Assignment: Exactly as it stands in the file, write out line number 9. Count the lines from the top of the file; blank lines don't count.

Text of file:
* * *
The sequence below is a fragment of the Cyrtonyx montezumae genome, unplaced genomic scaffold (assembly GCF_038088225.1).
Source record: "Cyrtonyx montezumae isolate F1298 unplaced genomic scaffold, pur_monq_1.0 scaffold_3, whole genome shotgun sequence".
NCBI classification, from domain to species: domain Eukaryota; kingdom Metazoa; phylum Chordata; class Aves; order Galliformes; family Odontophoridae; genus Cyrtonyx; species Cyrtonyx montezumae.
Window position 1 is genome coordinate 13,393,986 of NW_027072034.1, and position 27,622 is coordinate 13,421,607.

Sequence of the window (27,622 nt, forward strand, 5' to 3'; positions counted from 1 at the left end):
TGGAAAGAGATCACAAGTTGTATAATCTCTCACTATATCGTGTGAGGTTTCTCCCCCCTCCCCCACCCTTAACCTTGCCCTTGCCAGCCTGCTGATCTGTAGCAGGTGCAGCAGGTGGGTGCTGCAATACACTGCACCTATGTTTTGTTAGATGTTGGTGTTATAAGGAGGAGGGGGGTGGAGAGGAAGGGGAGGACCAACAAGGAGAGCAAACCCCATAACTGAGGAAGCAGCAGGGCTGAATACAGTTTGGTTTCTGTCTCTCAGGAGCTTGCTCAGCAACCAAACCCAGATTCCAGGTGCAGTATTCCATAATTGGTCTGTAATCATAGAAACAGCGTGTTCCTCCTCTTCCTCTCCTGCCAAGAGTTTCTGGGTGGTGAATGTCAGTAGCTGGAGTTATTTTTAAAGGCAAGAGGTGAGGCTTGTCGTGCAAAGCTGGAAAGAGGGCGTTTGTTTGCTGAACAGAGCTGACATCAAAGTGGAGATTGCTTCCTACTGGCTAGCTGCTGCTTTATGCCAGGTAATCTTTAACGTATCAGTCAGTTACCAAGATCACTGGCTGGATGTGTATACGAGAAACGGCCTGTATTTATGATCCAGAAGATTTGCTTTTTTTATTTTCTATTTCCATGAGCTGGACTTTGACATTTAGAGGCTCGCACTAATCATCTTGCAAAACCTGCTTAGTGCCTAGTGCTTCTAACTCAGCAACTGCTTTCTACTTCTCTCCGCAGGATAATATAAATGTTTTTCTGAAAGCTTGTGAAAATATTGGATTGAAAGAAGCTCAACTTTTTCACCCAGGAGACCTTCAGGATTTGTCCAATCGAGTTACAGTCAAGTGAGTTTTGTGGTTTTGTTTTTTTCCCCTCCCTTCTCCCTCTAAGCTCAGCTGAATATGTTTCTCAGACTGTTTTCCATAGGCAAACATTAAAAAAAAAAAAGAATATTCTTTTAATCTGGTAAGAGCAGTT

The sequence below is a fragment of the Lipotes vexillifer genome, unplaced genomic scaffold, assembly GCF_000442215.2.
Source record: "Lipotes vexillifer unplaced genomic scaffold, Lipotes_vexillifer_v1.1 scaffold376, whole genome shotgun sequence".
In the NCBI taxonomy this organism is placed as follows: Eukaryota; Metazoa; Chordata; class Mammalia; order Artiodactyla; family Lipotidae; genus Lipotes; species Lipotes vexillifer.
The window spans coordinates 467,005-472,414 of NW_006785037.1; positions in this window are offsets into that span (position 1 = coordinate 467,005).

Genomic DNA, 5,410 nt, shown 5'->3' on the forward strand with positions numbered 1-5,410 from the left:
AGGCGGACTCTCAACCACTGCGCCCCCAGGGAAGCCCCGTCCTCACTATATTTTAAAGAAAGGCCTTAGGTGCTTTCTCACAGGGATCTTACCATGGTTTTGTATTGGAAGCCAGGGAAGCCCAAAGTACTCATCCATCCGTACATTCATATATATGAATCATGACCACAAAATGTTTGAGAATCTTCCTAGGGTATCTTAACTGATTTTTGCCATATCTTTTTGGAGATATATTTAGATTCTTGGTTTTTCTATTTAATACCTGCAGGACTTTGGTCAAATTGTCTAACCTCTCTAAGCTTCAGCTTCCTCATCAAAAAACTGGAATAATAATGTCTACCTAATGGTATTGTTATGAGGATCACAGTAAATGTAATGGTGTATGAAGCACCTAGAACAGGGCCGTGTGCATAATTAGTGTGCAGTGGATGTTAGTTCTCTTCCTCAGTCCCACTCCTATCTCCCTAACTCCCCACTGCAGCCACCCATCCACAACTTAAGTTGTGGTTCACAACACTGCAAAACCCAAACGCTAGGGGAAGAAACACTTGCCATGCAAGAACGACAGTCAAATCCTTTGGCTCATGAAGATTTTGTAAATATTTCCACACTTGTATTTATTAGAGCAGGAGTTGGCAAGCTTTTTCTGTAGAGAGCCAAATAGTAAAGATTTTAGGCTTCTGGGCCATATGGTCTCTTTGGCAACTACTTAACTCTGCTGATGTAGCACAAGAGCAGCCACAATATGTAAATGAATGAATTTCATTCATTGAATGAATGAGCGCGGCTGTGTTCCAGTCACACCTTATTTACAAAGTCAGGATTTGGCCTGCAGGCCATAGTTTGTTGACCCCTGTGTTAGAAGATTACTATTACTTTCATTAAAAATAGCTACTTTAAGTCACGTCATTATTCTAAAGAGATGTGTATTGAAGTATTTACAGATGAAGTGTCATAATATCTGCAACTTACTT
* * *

In the NCBI taxonomy this organism is placed as follows: Eukaryota; Metazoa; Chordata; class Mammalia; order Artiodactyla; family Lipotidae; genus Lipotes; species Lipotes vexillifer.